96. Zweig MA, Schork S, Koerdt A, Siewering K, Sternberg C, Thormann K, Albers SV, Molin S, van der Does C. 2013. Secreted single-stranded DNA is involved in the initial phase of biofilm formation by Neisseria gonorrhoeae. Environ Microbiol 3:1462–2920. [PubMed][CrossRef]
97. Takeuchi N, Kaneko K, Koonin EV. 2013. Horizontal Gene Transfer Can Rescue Prokaryotes from Muller's Ratchet: Benefit of DNA from Dead Cells and Population Subdivision. G3 17(113):009845. [PubMed][CrossRef]
98. Baumdicker F, Hess WR, Pfaffelhuber P. 2012. The infinitely many genes model for the distributed genome of bacteria. Genome Biol Evol 4:443–456. [PubMed][CrossRef]
99. Vink C, Rudenko G, Seifert HS. 2012. Microbial antigenic variation mediated by homologous DNA recombination. FEMS Microbiol Rev 36:917–948. [PubMed]
100. van der Woude MW. 2011. Phase variation: how to create and coordinate population diversity. Curr Opin Microbiol 14:205–211. [PubMed][CrossRef]
101. Kline KA, Sechman EV, Skaar EP, Seifert HS. 2003. Recombination, repair and replication in the pathogenic Neisseriae: the 3 R's of molecular genetics of two human-specific bacterial pathogens. Mol Microbiol 50:3–13. [PubMed][CrossRef]
102. Stern A, Brown M, Nickel P, Meyer TF. 1986. Opacity genes in Neisseria gonorrhoeae: control of phase and antigenic variation. Cell 47:61–71. [PubMed][CrossRef]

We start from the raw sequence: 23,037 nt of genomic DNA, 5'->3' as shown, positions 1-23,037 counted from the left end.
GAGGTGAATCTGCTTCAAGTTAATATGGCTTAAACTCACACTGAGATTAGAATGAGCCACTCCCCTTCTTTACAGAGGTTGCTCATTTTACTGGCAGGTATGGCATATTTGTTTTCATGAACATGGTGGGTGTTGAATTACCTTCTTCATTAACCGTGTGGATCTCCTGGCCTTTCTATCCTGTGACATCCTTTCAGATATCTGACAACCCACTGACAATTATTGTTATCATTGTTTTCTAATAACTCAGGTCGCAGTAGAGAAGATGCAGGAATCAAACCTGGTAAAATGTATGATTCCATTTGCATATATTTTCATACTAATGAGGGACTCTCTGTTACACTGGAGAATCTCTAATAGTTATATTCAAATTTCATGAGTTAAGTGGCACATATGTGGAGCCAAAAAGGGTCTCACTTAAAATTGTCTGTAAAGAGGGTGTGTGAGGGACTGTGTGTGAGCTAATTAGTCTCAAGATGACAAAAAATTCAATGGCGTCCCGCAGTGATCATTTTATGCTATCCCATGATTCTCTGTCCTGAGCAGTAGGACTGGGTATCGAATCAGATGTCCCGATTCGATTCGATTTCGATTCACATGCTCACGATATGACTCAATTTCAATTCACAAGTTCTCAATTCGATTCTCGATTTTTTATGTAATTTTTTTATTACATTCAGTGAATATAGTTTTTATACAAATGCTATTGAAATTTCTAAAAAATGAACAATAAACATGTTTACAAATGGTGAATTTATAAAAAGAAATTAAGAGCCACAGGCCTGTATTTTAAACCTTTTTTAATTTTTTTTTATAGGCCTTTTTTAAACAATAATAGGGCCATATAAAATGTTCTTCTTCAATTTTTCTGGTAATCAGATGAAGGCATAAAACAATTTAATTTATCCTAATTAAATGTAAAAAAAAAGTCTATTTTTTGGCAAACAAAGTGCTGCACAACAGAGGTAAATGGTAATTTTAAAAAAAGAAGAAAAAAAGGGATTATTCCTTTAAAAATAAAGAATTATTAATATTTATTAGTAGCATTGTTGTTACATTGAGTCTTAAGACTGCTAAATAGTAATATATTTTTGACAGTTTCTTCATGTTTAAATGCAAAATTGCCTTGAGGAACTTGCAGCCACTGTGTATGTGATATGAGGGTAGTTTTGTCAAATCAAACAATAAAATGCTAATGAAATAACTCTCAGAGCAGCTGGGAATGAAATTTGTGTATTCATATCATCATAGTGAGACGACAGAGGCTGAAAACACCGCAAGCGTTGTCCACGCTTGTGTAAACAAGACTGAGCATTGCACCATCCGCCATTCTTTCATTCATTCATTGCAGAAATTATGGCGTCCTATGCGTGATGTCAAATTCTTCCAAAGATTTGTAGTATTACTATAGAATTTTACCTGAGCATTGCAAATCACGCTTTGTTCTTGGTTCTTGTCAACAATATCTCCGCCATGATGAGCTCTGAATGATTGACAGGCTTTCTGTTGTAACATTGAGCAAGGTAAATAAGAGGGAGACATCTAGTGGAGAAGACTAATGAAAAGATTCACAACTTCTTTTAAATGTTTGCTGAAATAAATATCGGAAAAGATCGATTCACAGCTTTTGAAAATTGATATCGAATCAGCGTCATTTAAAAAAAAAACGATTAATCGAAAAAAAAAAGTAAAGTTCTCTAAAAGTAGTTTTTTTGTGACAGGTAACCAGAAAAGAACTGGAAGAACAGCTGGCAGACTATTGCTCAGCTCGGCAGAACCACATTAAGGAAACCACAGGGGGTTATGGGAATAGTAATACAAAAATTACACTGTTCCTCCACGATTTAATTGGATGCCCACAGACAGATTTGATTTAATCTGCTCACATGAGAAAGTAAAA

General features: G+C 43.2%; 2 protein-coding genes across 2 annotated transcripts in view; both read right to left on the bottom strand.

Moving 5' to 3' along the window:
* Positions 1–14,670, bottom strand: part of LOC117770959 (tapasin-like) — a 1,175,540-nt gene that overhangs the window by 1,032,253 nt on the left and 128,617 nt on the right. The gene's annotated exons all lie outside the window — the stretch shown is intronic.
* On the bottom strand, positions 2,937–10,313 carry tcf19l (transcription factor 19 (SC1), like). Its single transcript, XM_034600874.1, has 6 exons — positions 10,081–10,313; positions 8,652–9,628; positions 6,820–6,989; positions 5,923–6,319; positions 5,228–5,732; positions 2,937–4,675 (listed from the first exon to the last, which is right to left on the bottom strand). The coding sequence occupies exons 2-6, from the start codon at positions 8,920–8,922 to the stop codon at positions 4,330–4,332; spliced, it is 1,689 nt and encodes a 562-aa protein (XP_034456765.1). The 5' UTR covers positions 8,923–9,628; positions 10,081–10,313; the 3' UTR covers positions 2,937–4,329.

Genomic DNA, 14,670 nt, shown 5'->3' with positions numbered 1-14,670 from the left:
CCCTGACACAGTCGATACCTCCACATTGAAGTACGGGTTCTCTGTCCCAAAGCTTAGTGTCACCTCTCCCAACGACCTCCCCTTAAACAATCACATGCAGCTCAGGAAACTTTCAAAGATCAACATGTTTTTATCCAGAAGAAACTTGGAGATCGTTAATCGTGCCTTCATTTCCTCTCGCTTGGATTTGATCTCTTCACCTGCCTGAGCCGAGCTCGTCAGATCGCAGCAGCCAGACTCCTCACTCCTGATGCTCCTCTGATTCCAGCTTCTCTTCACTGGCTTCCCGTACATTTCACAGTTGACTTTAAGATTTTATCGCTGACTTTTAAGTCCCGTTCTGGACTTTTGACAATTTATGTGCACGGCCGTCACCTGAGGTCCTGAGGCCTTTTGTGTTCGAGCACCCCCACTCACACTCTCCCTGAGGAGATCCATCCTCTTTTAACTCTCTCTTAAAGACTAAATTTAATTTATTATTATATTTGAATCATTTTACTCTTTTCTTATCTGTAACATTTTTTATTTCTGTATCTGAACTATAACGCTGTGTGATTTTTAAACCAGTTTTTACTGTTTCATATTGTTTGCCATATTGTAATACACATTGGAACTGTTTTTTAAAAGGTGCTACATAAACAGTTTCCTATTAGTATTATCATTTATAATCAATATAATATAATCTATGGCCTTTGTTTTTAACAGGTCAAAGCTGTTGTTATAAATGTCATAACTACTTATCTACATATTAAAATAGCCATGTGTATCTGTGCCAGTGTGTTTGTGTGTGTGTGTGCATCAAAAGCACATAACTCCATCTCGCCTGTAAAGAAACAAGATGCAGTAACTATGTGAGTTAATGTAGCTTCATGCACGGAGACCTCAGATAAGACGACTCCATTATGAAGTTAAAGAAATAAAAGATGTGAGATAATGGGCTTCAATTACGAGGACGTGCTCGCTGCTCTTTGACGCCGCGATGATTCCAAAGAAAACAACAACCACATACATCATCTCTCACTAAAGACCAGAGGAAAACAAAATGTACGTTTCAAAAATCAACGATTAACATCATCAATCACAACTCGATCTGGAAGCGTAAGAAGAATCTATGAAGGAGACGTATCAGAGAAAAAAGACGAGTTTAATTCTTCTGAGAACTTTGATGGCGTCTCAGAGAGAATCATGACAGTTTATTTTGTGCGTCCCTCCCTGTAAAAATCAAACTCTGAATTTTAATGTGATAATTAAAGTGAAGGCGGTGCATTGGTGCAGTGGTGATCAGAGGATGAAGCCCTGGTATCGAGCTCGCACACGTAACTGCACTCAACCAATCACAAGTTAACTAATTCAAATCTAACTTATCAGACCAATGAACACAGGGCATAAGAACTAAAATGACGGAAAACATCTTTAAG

103. Danaher RJ, Levin JC, Arking D, Burch CL, Sandlin R, Stein DC. 1995. Genetic basis of Neisseria gonorrhoeae lipooligosaccharide antigenic variation. J Bacteriol 177:7275–7279. [PubMed]
104. Jennings MP, Hood DW, Peak IR, Virji M, Moxon ER. 1995. Molecular analysis of a locus for the biosynthesis and phase-variable expression of the lacto-N-neotetraose terminal lipopolysaccharide structure in Neisseria meningitidis. Mol Microbiol 18:729–740. [PubMed][CrossRef]
105. Bos MP, Hogan D, Belland RJ. 1999. Homologue scanning mutagenesis reveals CD66 receptor residues required for neisserial Opa protein binding. J Exp Med 190:331–340. [PubMed][CrossRef]
106. Gotschlich EC. 1994. Genetic locus for the biosynthesis of the variable portion of Neisseria gonorrhoeae lipooligosaccharide. J Exp Med 180:2181–2190. [PubMed][CrossRef]
107. Meyer TF, Mlawer N, So M. 1982. Pilus expression in Neisseria gonorrhoeae involves chromosomal rearrangement. Cell 30:45–52. [PubMed][CrossRef]
108. Hamrick TS, Dempsey JA, Cohen MS, Cannon JG. 2001. Antigenic variation of gonococcal pilin expression in vivo: analysis of the strain FA1090 pilin repertoire and identification of the pilS gene copies recombining with pilE during experimental human infection. Microbiology 147:839–849. [PubMed]